John Hamilton: Desired direction Featured

7:01pm EDT February 29, 2012
John Hamilton: Desired direction

Nobody leads. They are only followed. My experience as the president and CEO of three companies and the general manager of three others has led me to some personal views of how to interact with your employees to move an organization in the desired direction. I emphasize personal view, because no two leaders are the same, and leadership must be strongly rooted in your own personality and in the environment in which your business currently operates.

First, leaders must build trust. Your employees will decide if you are trustworthy enough to follow before they decide whether you are smart enough to follow or whether your strategies are brilliant enough to follow. Trust with employees comes from the same source trust comes from in all relationships — honesty.

Surprisingly, many leaders find this difficult. These leaders want maximum control over the behavior of their employees, while minimizing employees’ freedom of action. You may not believe this, but how many times have you heard something like, “We can’t tell them that. They’ll all quit?” Or been tempted to split hairs when an employee asks a difficult question about a future decision with, “We have no plans,” when you are 90 percent sure you know what you are going to do? This kind of borderline dishonesty is a trust-buster.

Second, leaders must know what they’re talking about. Asking good questions is not enough. When a leader is not familiar enough with the subject matter of a difficult issue, asking good questions merely gets the organization to re-state what it already knows and reassert that it is already doing the right things. You will never know more than your subordinates in their areas of expertise, but you must know enough to lay out a concrete vision of a future state and be close enough that good subordinates will build on the strengths of your arguments, and correct your weaknesses. If you have grown up in your business, this won’t be difficult, but if you have not, you must commit yourself to hands-on learning and education and training of yourself.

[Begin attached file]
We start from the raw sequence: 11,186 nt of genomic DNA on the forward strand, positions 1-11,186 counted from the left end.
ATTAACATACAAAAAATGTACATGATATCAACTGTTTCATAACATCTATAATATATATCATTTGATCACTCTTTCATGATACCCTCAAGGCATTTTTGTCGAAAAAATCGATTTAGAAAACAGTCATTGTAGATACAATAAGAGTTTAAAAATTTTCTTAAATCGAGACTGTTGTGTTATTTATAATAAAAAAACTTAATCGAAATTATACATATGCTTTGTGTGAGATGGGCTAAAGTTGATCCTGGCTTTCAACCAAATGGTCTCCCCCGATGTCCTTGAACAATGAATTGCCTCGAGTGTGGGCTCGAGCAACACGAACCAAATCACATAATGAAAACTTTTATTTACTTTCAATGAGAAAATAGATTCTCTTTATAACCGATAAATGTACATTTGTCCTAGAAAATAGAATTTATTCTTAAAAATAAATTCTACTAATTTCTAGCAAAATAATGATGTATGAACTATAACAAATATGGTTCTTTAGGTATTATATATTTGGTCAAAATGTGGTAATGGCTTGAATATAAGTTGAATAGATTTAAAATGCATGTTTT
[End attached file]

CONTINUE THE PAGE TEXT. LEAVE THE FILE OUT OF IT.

Third, leaders must recognize that they are not the only one who sets direction in the organization — in fact, every employee can and will make decisions that move the company forward. You must create an environment in which individual employees can diagnose the problems which impede their own successful performance, develop solutions, and implement. In World War II, Eisenhower said, “Invade Europe,” but thousands of individuals actually led the assault.

Lastly, leaders must respect the humanity of their employees. There is never, ever room for tyrant leaders. You must recognize the awesome power your position already has even before you open your mouth. The power to fire is the power to devastate, and, by itself, can create dysfunctional relationships between leaders and followers. Do not add to it through abusive behavior, bullying, or not listening. On the contrary, you must demonstrate to your followers that you have their interests in mind when you choose the direction for your company. There is a reason why the captain goes down with his or her ship; the passengers must know your welfare is completely tied to theirs. You must demonstrate a keen understanding of that to lead.

On top of all these principles, a leader must be visible and accessible. Communicate. Stay out of the corner office. Spend as much time on the floor as you do with PowerPoint. Leadership is a retail activity, not a wholesale activity.

John Hamilton is president and CEO of Veyance Technologies Inc., the exclusive manufacturer of Goodyear Engineered Products worldwide. He has a BSE in electrical engineering and computer science from Princeton University and an MBA from the University of Chicago. He has previously held leadership roles at Electro-Motive Diesel, Tokheim Corp. and The Fairchild Corp.